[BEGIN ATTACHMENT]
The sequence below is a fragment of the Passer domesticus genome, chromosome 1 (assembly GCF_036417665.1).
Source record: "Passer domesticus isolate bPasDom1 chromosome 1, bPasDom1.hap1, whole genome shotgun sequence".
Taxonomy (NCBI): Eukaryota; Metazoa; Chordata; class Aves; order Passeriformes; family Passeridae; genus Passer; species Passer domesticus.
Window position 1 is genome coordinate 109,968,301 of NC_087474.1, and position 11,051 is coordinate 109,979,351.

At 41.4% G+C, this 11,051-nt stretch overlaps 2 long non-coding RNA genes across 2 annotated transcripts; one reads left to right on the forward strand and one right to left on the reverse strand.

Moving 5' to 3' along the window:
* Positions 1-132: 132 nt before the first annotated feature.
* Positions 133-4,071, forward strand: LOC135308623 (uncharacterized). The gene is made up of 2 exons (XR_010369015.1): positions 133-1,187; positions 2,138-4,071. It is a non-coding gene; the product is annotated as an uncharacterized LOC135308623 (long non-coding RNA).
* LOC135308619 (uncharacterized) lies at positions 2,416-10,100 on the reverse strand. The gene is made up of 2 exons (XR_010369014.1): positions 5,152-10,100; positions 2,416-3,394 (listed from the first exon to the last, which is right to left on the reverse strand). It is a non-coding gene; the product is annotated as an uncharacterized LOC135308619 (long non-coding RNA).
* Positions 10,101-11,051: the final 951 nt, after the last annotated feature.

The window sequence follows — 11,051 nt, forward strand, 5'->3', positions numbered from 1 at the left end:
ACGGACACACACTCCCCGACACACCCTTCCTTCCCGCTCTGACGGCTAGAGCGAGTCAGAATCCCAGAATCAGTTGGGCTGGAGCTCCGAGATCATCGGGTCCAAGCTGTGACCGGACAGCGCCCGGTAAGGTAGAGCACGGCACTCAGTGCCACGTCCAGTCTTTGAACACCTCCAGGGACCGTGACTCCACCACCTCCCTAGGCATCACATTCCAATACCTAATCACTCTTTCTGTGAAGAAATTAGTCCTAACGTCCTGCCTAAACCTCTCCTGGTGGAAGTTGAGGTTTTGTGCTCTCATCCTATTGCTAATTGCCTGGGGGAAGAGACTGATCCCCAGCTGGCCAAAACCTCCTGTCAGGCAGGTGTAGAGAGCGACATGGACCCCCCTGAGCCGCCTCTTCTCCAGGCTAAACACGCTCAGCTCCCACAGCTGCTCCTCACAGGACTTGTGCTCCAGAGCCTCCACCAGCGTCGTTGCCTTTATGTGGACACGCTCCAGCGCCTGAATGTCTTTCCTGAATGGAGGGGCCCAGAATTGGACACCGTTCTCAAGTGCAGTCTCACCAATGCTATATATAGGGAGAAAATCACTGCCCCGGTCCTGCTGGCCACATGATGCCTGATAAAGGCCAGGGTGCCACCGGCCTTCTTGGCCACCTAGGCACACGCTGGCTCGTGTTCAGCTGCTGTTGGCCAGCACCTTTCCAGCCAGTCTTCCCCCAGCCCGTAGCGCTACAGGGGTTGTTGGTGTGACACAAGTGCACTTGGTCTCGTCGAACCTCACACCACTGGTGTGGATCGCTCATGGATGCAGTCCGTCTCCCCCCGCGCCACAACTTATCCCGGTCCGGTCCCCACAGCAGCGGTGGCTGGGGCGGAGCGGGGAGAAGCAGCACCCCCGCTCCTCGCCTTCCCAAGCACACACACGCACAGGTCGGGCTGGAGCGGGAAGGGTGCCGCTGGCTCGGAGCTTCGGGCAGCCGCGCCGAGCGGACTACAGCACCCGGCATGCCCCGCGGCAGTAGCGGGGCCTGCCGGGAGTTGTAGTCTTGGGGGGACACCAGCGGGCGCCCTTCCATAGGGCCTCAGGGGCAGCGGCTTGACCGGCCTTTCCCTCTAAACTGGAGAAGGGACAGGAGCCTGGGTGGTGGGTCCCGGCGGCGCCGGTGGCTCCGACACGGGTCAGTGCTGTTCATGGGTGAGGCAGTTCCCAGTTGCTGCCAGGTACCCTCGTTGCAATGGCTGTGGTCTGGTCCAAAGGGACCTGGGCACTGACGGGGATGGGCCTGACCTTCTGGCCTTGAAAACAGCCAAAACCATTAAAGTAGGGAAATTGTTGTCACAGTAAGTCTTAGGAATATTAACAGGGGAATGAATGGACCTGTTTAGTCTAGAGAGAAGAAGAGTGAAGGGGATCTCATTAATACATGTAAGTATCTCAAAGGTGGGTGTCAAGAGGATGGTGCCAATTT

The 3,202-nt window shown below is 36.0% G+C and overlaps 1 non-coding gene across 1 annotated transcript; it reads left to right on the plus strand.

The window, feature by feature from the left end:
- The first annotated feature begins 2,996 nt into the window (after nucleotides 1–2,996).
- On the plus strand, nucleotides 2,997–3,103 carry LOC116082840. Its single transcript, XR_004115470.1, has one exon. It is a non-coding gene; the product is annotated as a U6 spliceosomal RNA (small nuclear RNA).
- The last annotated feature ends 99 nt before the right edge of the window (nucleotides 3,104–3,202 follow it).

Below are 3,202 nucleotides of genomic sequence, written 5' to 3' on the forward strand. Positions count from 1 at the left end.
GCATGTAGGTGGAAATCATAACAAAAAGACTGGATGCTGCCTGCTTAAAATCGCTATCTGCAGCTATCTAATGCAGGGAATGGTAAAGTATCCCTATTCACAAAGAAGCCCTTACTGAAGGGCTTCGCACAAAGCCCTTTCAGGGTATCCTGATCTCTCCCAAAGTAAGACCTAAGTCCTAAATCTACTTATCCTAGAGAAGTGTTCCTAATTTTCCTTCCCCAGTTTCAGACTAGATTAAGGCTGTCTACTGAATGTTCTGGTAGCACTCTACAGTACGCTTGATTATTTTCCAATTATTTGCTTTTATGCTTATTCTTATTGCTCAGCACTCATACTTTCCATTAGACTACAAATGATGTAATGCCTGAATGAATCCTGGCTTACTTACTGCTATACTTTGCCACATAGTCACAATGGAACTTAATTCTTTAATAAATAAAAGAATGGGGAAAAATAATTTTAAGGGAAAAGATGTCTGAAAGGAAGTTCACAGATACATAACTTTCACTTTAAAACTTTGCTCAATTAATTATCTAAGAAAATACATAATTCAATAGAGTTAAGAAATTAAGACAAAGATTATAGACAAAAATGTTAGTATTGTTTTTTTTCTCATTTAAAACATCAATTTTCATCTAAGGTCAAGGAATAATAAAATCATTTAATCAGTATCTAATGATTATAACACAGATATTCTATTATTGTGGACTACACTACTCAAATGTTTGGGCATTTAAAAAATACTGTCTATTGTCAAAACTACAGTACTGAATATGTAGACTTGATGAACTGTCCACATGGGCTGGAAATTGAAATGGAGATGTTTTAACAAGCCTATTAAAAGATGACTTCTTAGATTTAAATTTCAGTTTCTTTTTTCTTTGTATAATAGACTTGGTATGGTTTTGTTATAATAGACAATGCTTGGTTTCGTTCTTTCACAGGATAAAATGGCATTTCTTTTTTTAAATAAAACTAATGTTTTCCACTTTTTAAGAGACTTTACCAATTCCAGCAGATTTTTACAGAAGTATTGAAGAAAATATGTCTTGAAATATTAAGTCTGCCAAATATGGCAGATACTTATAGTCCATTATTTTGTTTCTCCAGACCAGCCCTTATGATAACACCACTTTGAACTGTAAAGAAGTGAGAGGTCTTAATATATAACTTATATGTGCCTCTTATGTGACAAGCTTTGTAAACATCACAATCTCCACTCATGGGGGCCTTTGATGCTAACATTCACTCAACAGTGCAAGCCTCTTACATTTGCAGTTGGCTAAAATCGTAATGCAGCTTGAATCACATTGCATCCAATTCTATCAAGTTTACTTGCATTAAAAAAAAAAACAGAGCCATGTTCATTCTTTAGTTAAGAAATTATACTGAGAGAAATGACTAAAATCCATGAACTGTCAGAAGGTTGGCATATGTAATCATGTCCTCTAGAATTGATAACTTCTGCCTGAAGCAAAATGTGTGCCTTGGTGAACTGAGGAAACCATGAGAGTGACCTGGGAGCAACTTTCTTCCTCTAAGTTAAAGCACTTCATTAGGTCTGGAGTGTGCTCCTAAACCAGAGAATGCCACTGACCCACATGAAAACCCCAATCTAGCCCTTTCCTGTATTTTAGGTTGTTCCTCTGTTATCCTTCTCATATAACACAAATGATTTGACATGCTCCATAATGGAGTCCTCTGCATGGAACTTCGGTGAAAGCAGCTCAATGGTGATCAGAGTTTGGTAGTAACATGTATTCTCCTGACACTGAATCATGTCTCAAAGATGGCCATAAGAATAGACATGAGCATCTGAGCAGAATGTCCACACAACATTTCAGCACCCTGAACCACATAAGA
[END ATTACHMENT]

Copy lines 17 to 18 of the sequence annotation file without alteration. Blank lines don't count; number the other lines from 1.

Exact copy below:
- The last annotated feature ends 99 nt before the right edge of the window (nucleotides 3,104–3,202 follow it).

Below are 3,202 nucleotides of genomic sequence, written 5' to 3' on the forward strand. Positions count from 1 at the left end.